St. Sandra of WeHo
Last week, you may have enjoyed our Best of L.A. issue — if you were lucky enough to find a copy. But few scintillating arguments have broken out in response to our picks for, say, “best old-school chili dog stand” or “best composting class.” Apparently, for once, we have consensus.
Not so when it comes to our Sept. 26 issue, which featured Gene Maddaus' profile of Sandra Fluke (“Sandra Fluke Endured Rush Limbaugh's Attacks. Now She Wants a Seat in the California Senate”).
“Bravo, Sandra Fluke,” Crogan writes. “We women need you!” Ajones34334, though, has a different take: “All this woman talks about is Rush, Rush, Rush! Why is she even being considered for anything? L.A. Weekly seems to get it — good writing here, although Fluke probably can't even tell the author doesn't think she has the cred to be a politician. Learn the issues, work some more; we don't need extremists in our politics.”
“Good article on left-wing-icon-for-15-minutes-in-2012 Sandra Fluke,” Shawn Flanagan agrees. “Lots of luck wooing those nasty conservative voters in the 26th District's South Bay, though, Sandra. And the leftists on the school board wanted to ban chocolate milk? Easier access to abortion; less access to chocolate milk. Got it.“
A Letter to Our Critics
Reader “Robin” was incensed by recent film reviews by Stephanie Zacharek and Amy Nicholson. He writes, “Can't you find critics who don't wring the review they're writing through the lens of their personal suffering? In the case of two of your reviews on Sept. 26, that's exactly what they did, rendering their viewpoints muddied and ineffective.
“In the case of Jimi: All Is By My Side, the genius that was Jimi Hendrix is fully on display. And yes, I can believe that Jimi was on occasion violent, but it was out of his insecurity. The women in his life were not too weak to be around it. But what can you do when connected to someone as ephemeral (and in many ways as childlike) as Jimi was? It reminds me of the old joke, 'What do you call a musician without a girlfriend?' (The answer? 'Homeless.')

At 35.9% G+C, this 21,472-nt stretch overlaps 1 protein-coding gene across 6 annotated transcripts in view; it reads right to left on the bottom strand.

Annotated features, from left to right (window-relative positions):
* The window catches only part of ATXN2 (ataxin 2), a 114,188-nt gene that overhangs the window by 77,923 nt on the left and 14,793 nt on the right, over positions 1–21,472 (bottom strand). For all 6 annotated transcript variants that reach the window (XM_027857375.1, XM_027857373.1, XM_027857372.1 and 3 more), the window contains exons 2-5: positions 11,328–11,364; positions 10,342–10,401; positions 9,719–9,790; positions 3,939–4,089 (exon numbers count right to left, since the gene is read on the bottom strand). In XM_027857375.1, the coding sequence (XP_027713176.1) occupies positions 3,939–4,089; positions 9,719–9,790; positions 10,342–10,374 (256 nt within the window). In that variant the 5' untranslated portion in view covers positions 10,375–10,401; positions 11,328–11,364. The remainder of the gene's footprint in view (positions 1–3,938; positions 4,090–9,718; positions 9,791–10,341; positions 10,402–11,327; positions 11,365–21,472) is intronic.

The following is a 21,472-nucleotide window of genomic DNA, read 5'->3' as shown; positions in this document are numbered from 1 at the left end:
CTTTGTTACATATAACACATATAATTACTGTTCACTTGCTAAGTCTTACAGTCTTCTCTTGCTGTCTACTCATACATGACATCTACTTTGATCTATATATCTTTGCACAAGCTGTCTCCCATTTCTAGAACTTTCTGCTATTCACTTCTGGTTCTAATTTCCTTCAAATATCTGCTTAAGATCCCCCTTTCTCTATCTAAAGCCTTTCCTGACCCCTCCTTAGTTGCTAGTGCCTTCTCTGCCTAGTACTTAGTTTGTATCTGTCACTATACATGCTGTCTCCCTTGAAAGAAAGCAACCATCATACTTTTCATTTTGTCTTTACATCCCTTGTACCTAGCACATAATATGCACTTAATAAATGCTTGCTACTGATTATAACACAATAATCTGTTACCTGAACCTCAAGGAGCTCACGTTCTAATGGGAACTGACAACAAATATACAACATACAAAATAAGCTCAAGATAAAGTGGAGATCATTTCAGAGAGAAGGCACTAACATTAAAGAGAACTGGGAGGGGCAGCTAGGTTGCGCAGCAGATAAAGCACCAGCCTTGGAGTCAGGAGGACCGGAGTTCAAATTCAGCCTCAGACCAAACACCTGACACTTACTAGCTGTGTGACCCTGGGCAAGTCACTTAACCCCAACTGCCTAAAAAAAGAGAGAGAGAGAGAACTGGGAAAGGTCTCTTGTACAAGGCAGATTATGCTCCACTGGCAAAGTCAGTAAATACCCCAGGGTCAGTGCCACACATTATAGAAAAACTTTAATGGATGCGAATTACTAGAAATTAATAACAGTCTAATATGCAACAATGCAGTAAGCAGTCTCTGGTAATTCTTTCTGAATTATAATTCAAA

“And on to Two Night Stand … . That Amy Nicholson once again throws herself and her neuroses into the review isn't surprising. That she thinks that the screenwriter and director 'can't commit to their cynicism,' however, is. It shows that she doesn't seem to know the tropes of romantic comedy, which doesn't speak well of her as a critic.”
Last week's interview with Cristela Alonzo (“My Last Day in L.A.”) misstated the name of Alonzo's new sitcom, Cristela. Our book review (“What the Podiatrist Did”) also incorrectly stated the name of Peter Mehlman's new book, It Won't Always Be This Great. We regret the errors.
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